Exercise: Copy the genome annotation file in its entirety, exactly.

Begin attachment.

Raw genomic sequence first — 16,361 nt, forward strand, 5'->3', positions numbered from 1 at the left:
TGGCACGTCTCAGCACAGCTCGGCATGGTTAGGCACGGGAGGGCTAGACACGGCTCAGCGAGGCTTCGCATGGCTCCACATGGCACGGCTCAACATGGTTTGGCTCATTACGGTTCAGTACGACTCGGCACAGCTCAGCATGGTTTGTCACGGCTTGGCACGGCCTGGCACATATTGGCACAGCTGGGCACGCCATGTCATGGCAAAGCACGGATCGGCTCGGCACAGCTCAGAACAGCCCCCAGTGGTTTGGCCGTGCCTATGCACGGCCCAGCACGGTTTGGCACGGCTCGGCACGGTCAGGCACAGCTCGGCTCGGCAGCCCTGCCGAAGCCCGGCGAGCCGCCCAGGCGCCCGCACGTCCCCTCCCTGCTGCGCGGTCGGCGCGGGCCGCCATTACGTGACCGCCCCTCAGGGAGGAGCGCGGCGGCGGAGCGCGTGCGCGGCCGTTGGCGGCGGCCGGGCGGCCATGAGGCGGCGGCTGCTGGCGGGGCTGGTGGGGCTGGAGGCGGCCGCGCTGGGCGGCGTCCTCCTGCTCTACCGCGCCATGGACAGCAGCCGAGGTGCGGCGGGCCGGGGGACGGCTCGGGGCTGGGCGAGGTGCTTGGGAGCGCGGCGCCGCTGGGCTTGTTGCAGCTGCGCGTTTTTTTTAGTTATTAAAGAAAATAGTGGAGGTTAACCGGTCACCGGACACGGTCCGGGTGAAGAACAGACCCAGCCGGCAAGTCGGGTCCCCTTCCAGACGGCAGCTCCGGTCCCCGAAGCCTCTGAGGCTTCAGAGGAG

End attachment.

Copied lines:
Raw genomic sequence first — 16,361 nt, forward strand, 5'->3', positions numbered from 1 at the left:
TGGCACGTCTCAGCACAGCTCGGCATGGTTAGGCACGGGAGGGCTAGACACGGCTCAGCGAGGCTTCGCATGGCTCCACATGGCACGGCTCAACATGGTTTGGCTCATTACGGTTCAGTACGACTCGGCACAGCTCAGCATGGTTTGTCACGGCTTGGCACGGCCTGGCACATATTGGCACAGCTGGGCACGCCATGTCATGGCAAAGCACGGATCGGCTCGGCACAGCTCAGAACAGCCCCCAGTGGTTTGGCCGTGCCTATGCACGGCCCAGCACGGTTTGGCACGGCTCGGCACGGTCAGGCACAGCTCGGCTCGGCAGCCCTGCCGAAGCCCGGCGAGCCGCCCAGGCGCCCGCACGTCCCCTCCCTGCTGCGCGGTCGGCGCGGGCCGCCATTACGTGACCGCCCCTCAGGGAGGAGCGCGGCGGCGGAGCGCGTGCGCGGCCGTTGGCGGCGGCCGGGCGGCCATGAGGCGGCGGCTGCTGGCGGGGCTGGTGGGGCTGGAGGCGGCCGCGCTGGGCGGCGTCCTCCTGCTCTACCGCGCCATGGACAGCAGCCGAGGTGCGGCGGGCCGGGGGACGGCTCGGGGCTGGGCGAGGTGCTTGGGAGCGCGGCGCCGCTGGGCTTGTTGCAGCTGCGCGTTTTTTTTAGTTATTAAAGAAAATAGTGGAGGTTAACCGGTCACCGGACACGGTCCGGGTGAAGAACAGACCCAGCCGGCAAGTCGGGTCCCCTTCCAGACGGCAGCTCCGGTCCCCGAAGCCTCTGAGGCTTCAGAGGAG